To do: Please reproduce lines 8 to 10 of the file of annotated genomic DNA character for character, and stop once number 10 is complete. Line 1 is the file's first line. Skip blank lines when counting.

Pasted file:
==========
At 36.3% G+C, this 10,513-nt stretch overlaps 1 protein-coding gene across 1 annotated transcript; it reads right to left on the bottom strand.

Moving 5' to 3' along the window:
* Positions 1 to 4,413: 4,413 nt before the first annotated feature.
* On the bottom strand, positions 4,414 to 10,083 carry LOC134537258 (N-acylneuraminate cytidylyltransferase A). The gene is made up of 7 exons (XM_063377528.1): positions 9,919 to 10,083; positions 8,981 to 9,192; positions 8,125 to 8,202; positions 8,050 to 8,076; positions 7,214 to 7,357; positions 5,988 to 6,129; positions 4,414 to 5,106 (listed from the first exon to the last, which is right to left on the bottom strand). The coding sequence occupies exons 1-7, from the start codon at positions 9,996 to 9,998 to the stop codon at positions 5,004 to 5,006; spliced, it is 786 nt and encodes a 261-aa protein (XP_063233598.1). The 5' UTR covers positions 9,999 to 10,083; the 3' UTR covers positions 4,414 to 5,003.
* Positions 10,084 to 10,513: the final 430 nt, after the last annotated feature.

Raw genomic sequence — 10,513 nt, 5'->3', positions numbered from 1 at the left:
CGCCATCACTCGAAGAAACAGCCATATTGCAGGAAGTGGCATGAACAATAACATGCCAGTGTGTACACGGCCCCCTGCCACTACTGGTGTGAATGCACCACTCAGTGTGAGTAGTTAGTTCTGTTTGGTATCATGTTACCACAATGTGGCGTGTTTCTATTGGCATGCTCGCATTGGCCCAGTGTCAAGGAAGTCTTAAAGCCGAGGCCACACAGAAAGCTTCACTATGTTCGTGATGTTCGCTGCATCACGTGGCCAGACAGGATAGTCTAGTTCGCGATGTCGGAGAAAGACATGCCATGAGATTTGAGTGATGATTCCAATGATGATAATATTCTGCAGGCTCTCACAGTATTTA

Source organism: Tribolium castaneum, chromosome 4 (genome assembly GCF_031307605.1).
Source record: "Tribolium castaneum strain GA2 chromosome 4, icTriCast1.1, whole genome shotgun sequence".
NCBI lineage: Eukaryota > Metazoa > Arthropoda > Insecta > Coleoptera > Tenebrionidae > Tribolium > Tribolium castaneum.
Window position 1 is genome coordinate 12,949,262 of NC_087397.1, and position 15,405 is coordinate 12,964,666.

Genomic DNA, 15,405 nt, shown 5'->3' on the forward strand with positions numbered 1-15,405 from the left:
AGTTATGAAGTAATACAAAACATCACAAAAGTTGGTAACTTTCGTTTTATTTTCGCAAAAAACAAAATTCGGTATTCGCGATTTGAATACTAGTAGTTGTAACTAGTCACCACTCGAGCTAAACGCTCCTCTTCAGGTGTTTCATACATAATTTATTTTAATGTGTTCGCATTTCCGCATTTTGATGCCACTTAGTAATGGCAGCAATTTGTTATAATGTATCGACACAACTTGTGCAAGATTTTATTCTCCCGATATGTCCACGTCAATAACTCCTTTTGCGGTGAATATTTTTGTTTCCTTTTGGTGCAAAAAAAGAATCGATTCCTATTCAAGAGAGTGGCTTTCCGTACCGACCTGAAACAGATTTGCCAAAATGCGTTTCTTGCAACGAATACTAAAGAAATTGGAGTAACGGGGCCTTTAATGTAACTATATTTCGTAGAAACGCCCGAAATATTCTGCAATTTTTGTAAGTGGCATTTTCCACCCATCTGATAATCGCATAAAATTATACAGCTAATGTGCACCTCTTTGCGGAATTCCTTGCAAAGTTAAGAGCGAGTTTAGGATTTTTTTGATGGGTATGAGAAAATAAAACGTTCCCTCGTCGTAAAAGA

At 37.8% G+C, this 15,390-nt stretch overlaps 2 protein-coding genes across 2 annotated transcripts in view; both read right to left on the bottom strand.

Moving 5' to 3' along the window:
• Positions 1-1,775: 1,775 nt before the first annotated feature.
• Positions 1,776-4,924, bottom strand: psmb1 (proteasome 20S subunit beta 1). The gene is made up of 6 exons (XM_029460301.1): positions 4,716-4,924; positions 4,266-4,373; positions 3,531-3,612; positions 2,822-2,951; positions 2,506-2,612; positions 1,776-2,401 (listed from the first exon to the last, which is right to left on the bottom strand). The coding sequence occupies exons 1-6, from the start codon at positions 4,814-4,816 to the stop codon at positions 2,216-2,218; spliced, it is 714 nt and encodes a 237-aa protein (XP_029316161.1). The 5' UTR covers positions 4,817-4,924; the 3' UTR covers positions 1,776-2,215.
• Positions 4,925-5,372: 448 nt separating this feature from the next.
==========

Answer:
Source organism: Tribolium castaneum, chromosome 4 (genome assembly GCF_031307605.1).
Source record: "Tribolium castaneum strain GA2 chromosome 4, icTriCast1.1, whole genome shotgun sequence".
NCBI lineage: Eukaryota > Metazoa > Arthropoda > Insecta > Coleoptera > Tenebrionidae > Tribolium > Tribolium castaneum.